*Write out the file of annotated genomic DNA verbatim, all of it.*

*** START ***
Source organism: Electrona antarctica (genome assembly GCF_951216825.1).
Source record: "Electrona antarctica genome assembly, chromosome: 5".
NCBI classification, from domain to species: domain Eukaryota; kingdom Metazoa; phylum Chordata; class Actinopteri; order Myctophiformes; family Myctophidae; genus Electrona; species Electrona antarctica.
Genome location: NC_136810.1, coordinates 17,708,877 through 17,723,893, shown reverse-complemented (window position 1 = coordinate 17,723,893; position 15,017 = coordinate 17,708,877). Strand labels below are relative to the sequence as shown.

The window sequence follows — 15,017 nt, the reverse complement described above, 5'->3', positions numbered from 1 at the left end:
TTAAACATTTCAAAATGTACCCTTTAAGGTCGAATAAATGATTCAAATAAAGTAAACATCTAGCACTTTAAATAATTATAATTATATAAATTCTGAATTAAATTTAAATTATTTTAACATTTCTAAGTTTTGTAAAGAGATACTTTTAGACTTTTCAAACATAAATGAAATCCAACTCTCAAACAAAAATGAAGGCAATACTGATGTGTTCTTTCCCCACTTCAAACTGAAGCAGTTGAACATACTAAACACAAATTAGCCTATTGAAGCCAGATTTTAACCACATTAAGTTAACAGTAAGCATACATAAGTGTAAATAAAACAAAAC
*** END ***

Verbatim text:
Source organism: Electrona antarctica (genome assembly GCF_951216825.1).
Source record: "Electrona antarctica genome assembly, chromosome: 5".
NCBI classification, from domain to species: domain Eukaryota; kingdom Metazoa; phylum Chordata; class Actinopteri; order Myctophiformes; family Myctophidae; genus Electrona; species Electrona antarctica.
Genome location: NC_136810.1, coordinates 17,708,877 through 17,723,893, shown reverse-complemented (window position 1 = coordinate 17,723,893; position 15,017 = coordinate 17,708,877). Strand labels below are relative to the sequence as shown.

The window sequence follows — 15,017 nt, the reverse complement described above, 5'->3', positions numbered from 1 at the left end:
TTAAACATTTCAAAATGTACCCTTTAAGGTCGAATAAATGATTCAAATAAAGTAAACATCTAGCACTTTAAATAATTATAATTATATAAATTCTGAATTAAATTTAAATTATTTTAACATTTCTAAGTTTTGTAAAGAGATACTTTTAGACTTTTCAAACATAAATGAAATCCAACTCTCAAACAAAAATGAAGGCAATACTGATGTGTTCTTTCCCCACTTCAAACTGAAGCAGTTGAACATACTAAACACAAATTAGCCTATTGAAGCCAGATTTTAACCACATTAAGTTAACAGTAAGCATACATAAGTGTAAATAAAACAAAAC